In music, sampling is often done. It’s when one party takes a portion of another sound recording and uses it as an element or instrument of a new song. Usually, a sampler is used to select the recording. Samplers are usually computer programs or specific pieces of hardware used for this purpose.
Sampling has been used for many generations across genres. The question is, though, if it’s legal. Sampling is a part of mainstream culture, but copyright laws can easily be violated if the samples aren’t taken and used correctly.
Can you sample a piece without the original musician or song writer’s permission?
You can, but you risk the owner of the intellectual property suing you. In an influential case for the music industry, referred to as the Bridgeport case, a judge stated that it’s important to get a license for the music. If you can’t, then you should not sample it. While there has long been a myth that you could use a certain portion of a song without infringing a copyright, the court disagreed, making it so even a second of a sound recording being used without licensing was infringing on the owner’s copyright.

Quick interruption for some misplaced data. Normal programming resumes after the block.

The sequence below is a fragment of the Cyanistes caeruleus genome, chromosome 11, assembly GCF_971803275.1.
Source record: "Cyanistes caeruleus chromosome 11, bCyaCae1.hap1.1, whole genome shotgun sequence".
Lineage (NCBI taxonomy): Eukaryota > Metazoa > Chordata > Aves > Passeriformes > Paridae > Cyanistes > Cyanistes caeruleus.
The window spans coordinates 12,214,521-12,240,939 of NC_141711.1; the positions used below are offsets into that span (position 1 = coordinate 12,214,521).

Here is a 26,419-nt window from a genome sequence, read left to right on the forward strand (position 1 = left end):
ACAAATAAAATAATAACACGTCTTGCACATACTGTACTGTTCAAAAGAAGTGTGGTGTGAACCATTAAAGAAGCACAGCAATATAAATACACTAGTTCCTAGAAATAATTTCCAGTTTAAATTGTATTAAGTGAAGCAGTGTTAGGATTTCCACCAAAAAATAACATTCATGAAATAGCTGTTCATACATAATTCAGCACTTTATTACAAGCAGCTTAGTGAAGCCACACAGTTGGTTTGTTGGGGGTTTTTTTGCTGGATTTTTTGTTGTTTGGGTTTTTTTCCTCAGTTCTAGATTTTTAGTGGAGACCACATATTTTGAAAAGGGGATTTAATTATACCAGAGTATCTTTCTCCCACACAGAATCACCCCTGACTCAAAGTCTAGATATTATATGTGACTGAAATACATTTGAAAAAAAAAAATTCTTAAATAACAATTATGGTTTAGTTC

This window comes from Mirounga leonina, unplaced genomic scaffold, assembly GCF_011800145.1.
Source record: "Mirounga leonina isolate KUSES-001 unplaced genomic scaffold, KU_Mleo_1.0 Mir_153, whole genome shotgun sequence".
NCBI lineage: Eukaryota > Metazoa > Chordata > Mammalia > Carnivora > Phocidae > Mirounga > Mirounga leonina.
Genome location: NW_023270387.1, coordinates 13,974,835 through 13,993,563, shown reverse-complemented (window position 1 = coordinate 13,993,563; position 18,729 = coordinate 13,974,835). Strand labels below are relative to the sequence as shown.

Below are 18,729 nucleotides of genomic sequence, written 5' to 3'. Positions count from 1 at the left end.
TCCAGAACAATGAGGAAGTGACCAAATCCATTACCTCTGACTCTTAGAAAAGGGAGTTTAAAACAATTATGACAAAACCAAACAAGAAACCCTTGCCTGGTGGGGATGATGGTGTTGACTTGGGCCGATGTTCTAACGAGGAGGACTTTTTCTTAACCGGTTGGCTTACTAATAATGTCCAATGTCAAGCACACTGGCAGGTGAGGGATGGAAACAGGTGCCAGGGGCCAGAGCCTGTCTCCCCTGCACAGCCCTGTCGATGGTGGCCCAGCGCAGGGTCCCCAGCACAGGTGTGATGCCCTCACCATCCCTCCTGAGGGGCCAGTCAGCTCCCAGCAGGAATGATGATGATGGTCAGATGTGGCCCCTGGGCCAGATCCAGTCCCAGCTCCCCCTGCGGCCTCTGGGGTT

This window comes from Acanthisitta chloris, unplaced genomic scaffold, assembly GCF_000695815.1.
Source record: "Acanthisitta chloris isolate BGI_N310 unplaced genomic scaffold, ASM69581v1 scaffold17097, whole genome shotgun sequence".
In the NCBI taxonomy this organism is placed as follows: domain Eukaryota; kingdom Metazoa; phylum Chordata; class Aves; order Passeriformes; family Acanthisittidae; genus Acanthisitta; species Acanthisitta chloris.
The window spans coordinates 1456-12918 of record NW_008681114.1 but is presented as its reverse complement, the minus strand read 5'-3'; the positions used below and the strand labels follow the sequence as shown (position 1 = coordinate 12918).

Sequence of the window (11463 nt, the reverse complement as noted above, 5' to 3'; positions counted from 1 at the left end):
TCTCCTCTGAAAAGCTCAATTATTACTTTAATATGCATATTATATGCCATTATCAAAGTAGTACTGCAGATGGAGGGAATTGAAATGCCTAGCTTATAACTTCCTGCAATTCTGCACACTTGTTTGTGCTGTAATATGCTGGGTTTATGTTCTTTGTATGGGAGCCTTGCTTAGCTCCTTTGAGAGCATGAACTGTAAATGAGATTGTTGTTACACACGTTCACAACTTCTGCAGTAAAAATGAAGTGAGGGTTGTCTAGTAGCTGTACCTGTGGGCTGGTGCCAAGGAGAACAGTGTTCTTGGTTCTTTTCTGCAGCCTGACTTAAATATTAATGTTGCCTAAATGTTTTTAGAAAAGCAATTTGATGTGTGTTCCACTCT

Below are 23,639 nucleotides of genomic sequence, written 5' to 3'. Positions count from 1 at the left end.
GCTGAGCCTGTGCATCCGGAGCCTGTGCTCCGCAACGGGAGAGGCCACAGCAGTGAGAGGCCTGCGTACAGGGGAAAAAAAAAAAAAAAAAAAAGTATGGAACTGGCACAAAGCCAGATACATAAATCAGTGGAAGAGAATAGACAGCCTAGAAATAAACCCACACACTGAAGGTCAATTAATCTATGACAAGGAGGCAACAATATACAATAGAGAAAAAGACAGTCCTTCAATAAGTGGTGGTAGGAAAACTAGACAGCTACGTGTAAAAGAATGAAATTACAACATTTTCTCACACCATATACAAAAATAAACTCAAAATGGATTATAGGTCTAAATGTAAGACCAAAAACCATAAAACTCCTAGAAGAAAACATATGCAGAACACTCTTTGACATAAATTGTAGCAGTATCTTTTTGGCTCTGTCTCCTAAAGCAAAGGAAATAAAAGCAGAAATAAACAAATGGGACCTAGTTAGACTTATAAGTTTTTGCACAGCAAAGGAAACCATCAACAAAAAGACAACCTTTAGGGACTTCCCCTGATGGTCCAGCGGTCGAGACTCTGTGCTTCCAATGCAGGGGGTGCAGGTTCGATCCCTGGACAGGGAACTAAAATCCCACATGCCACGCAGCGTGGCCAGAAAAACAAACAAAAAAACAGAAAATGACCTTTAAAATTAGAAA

The one loophole in the U.S. is the idea of fair use. So, you can quote some copyrighted works if it will be recontextualized, commented on or criticized. In those cases, the use of the media wouldn’t be considered copyright infringement.
Today, there are entire sample libraries that people can browse when they’d like to purchase samples. The trouble with them is that most samples are created by house bands, session musicians or sample artists, so the music some people want to use won’t be available there.
What should you do if you believe that someone sampled your music without permission?
If someone takes your music and samples it without permission, you may be in a position to file a claim against them. However, there are also other possibilities. For example, you could ask for a portion of royalties or ask them to pay you for the sample that they used.
If your work has been sampled without your permission, it’s smart to speak with an attorney about the case. Depending on how it was used, the sample may be used legally by the other party. Copyrights and sampling are complicated, so it is worth the time to get a professional opinion on your case.